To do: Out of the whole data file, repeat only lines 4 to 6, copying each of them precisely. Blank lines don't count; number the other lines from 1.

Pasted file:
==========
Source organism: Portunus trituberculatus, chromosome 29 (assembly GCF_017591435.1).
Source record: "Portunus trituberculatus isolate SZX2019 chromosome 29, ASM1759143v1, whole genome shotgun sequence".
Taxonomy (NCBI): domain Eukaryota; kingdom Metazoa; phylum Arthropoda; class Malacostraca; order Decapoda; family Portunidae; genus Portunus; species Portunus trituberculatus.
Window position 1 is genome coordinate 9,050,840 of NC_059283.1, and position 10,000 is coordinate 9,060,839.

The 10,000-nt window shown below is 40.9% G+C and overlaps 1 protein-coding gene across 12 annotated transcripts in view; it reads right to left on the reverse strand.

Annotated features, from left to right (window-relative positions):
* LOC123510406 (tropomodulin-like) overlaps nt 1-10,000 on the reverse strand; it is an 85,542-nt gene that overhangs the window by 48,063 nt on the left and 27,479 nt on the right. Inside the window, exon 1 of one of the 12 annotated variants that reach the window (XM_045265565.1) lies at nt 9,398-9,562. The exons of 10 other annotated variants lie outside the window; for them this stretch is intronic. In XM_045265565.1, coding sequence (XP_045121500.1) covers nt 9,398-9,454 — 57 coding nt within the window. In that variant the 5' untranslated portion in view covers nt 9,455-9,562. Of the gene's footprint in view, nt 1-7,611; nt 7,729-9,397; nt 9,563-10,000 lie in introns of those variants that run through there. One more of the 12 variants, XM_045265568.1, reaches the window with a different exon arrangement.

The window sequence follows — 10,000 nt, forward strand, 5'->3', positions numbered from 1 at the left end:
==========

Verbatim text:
Window position 1 is genome coordinate 9,050,840 of NC_059283.1, and position 10,000 is coordinate 9,060,839.

The 10,000-nt window shown below is 40.9% G+C and overlaps 1 protein-coding gene across 12 annotated transcripts in view; it reads right to left on the reverse strand.

Annotated features, from left to right (window-relative positions):